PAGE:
Author(s): Mishra S, Jyot J, Kuhad RC, Lal B
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Abstract A full-scale study evaluating an inoculum addition to stimulate in situ bioremediation of oily-sludge-contaminated soil was conducted at an oil refinery where the indigenous population of hydrocarbon-degrading bacteria in the soil was very low (10(3) to 10(4) CFU/g of soil). A feasibility study was conducted prior to the full-scale bioremediation study. In this feasibility study, out of six treatments, the application of a bacterial consortium and nutrients resulted in maximum biodegradation of total petroleum hydrocarbon (TPH) in 120 days. Therefore, this treatment was selected for the full-scale study. In the full-scale study, plots A and B were treated with a bacterial consortium and nutrients, which resulted in 92.0 and 89.7\% removal of TPH, respectively, in 1 year, compared to 14.0\% removal of TPH in the control plot C. In plot A, the alkane fraction of TPH was reduced by 94.2\%, the aromatic fraction of TPH was reduced by 91.9\%, and NSO (nitrogen-, sulfur-, and oxygen-containing compound) and asphaltene fractions of TPH were reduced by 85.2\% in 1 year. Similarly, in plot B the degradation of alkane, aromatic, and NSO plus asphaltene fractions of TPH was 95.1, 94.8, and 63.5\%, respectively, in 345 days. However, in plot C, removal of alkane (17.3\%), aromatic (12.9\%), and NSO plus asphaltene (5.8\%) fractions was much less. The population of introduced Acinetobacter baumannii strains in plots A and B was stable even after 1 year. Physical and chemical properties of the soil at the bioremediation site improved significantly in 1 year.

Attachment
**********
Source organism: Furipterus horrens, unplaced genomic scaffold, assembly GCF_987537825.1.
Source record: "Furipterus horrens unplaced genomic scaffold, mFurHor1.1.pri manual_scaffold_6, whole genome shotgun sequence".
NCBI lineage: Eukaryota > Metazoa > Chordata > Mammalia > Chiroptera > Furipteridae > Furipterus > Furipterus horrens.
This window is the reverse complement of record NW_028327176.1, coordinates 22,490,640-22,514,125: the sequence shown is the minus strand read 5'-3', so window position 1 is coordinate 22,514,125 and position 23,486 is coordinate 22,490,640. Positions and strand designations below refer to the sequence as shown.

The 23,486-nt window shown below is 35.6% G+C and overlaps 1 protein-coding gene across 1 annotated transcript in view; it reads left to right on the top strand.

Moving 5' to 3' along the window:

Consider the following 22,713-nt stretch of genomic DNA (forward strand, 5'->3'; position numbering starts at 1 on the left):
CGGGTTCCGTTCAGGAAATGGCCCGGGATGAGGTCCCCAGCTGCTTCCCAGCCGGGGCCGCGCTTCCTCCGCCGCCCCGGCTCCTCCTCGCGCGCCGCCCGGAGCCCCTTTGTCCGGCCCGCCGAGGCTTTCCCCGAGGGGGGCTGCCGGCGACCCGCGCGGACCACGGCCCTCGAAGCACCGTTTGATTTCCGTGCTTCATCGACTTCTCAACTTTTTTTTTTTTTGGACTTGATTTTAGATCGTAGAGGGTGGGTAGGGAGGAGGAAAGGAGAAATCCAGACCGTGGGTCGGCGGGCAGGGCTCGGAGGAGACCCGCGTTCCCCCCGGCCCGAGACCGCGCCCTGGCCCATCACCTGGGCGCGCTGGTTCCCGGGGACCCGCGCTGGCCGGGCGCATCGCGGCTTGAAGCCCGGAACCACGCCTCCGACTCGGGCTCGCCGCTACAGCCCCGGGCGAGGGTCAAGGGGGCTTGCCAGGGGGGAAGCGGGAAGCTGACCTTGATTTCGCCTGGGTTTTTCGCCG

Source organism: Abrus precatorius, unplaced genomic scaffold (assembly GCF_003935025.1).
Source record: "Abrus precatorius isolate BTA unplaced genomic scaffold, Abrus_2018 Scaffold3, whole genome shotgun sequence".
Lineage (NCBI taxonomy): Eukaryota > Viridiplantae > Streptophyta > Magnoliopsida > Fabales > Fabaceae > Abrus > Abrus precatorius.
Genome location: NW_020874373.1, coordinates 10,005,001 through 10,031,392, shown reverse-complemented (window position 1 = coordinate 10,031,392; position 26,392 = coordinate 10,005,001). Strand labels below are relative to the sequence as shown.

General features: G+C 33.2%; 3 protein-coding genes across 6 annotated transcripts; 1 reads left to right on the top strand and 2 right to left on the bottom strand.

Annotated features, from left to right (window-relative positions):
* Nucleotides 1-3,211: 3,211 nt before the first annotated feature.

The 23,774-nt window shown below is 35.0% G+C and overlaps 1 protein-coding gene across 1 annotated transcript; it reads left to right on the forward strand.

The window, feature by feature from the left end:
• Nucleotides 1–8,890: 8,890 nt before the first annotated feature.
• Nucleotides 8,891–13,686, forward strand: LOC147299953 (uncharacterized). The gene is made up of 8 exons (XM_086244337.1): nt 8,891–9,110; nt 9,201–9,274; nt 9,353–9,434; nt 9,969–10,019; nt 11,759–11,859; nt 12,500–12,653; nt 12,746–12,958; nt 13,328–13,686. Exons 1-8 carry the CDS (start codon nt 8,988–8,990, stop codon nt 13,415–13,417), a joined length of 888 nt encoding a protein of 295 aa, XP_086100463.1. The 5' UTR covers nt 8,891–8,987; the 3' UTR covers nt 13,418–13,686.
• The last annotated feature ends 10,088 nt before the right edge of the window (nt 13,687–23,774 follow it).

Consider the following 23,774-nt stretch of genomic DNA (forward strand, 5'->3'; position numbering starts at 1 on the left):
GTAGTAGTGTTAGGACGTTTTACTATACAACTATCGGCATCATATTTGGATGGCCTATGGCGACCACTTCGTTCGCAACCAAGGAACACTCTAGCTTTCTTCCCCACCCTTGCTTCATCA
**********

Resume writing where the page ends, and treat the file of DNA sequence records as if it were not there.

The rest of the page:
This article was published in Appl Environ Microbiol
and referenced in Journal of Petroleum & Environmental Biotechnology